It was just plain fast. I felt I had a lot of time to make up from the crawling done against the wind and uphill (sometimes together). Started down fast, as there wasn’t a lot of shoulder at the top; and the less time spent on the road the safer. Pressed fairly hard. Talked some with Kline; but, basically was just pushing. Went by the campground that Kline, Brenda and the boys were staying at. We kept on. Hit highway 2 and turned right towards Cashmere. Went along the Wenatchee river; very nice. This was continuing downhill so our speed remained high. Had to find the Red Apple market at Cashmere and get someone there to sign my card. The card, always part of a Brevet, is used as a record that the ride was completed in the time-period. I
almost forgot about the card more than once, as I was more interested in the ride. It turns out that the Red Apple changed names. Went into the grocery store, I asked whether it used to be the Red Apple and the extremely young person behind the counter went back far into her memory to say “Yeah, I think so”. Good enough for me. Bought some water and a sandwich, then Kline and I went vagrant outside the store and ate our food while customers filed in and out. Filled the various water bottles and headed out toward Leavenworth. We saw Jeff as we headed out. I pointed him at the ex-Red Apple.
Figure 3: Cashmere to Plain. I’ve mentioned to Polar that another piece of data to capture is the wind. This whole @#$()*( leg was against the wind. The elevation gain is kind of like 1.5 Webber canyon rides.
Leg 4: Cashmere to Plain.
It was more uphill-and-against-the-wind. It wasn’t going to be pretty, scenery-wise, till we got towards Leavenworth. So, we went up and out. Backtracked for awhile and then got beyond US97. Ducked into Leavenworth and headed North up the Chumstick (<- not a pretty name) Hwy. More uphill-and-against-the-wind. #$(*()*. I was hoping that the trees would block the wind. They probably would in the forest, but not on the road. We eventually had to climb a minor pass. Kline pointed up where the road was going. I said something fatalistic and kept on pedaling. Eventually got a little further, looked up again and said “I guess I can do that”. Did it. Headed down. It was a rapid, curvy descent. The tar used to cover the cracks in the road was kind of slidy, so we both avoided it. Had to hit the brakes pretty hard around one bend and then into Plain. Got the traditional gallon-of-water and a Frappacino (one of those cold, bottled things). Kind of a gastro-intestinal gamble; but, I’m a coffaholic and went for it. It was good. Also had some peanuts; mostly for the salt. We sat; reloaded the water carrying devices, and continued.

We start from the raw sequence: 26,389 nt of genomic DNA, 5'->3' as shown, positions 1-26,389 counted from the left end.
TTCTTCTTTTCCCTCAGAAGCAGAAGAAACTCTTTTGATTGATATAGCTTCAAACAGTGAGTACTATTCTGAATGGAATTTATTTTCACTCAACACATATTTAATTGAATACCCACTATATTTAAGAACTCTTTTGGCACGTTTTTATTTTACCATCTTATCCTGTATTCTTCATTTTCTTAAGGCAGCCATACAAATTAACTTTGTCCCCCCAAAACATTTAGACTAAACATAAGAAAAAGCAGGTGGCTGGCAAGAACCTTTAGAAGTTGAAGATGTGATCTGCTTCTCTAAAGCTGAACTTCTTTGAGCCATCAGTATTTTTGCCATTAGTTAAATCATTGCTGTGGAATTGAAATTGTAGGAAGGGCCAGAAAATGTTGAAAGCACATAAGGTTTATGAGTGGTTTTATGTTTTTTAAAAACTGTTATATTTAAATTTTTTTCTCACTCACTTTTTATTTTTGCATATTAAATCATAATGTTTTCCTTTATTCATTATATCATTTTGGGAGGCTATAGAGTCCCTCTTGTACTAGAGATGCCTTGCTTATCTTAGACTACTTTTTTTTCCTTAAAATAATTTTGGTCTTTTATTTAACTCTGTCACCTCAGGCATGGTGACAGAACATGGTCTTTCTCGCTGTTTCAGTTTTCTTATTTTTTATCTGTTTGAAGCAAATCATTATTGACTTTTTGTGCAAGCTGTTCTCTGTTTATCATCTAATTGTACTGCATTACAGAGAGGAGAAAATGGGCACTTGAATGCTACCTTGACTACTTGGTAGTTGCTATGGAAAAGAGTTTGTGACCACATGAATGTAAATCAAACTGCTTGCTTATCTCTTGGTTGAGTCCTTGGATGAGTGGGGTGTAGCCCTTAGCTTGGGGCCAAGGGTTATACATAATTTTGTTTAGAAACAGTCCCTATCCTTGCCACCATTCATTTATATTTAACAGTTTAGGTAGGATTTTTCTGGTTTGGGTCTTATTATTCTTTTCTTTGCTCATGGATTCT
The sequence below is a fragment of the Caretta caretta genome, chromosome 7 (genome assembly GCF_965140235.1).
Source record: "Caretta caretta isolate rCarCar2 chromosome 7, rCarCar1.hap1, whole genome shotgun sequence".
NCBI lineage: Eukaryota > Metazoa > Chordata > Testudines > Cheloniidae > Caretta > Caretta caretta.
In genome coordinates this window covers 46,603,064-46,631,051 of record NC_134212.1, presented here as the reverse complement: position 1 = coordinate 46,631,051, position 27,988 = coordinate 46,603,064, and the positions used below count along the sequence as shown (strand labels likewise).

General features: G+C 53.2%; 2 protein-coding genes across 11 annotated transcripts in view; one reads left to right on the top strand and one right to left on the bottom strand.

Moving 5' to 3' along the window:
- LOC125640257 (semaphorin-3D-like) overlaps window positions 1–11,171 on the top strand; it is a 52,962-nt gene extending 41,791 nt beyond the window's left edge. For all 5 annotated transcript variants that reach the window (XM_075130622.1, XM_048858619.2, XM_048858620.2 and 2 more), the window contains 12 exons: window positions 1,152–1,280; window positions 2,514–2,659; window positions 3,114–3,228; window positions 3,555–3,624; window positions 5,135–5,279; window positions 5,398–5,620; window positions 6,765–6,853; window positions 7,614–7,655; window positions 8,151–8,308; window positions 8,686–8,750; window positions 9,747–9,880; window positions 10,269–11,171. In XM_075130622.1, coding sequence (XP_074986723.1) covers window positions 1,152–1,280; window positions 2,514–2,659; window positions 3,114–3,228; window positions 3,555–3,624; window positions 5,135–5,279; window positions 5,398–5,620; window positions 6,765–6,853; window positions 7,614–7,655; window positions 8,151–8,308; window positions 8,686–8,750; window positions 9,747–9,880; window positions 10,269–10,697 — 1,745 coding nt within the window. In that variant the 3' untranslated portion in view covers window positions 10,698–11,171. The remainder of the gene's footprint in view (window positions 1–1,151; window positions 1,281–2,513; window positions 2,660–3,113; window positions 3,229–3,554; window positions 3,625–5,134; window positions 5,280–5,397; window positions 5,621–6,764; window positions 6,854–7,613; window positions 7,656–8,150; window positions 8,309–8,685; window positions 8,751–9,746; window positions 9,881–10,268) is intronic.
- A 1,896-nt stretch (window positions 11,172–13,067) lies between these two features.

Leg 5: Plain to Ingalls Creek.
Ran into Terry and Erin. Kline was kindly and properly paranoid about not even looking like he was assisting me, much less actually assisting me. They mistook him for Jeff. An easier run. Very pretty as we went down into
Figure 4: Plain to Cle Elum. The big peak is Blewett pass. There was a lot of work in there. The scenery on the Cle Elum side of the pass seemed to agree with me even better than the fine scenery on the other side.
Leg 6: Ingalls Creek to the Summit of Blewett Pass.
Ouch Ouch Ouch. Gave myself permission to arrive there by 6 (would have preferred earlier). Tried to have a gel every 30 minutes, stay hydrated and keep pedaling. Stopped part-way up for a nature break. Good to get off the bike. Stuff was numb. Resumed. Had to ride on a gravely shoulder about the last mile up. Hit the top around 5:55. Stopped. Dug out the cell phone to call home. Probably didn’t sound too good. Chatted and signed off. So, I figured that I’d gone about 200k, and had done so in 12hours. That sucked; same time as the 200km. Months of training and no basic improvement measured; my body had learned nothing. And, at that speed, I’d be done in about 6 hours. Midnight. That also sucked. Ate a bar. Realized I was hungry, so I ate another. Drank some and headed off down the pass.
Leg 7: Blewett Pass to Cle-Elum.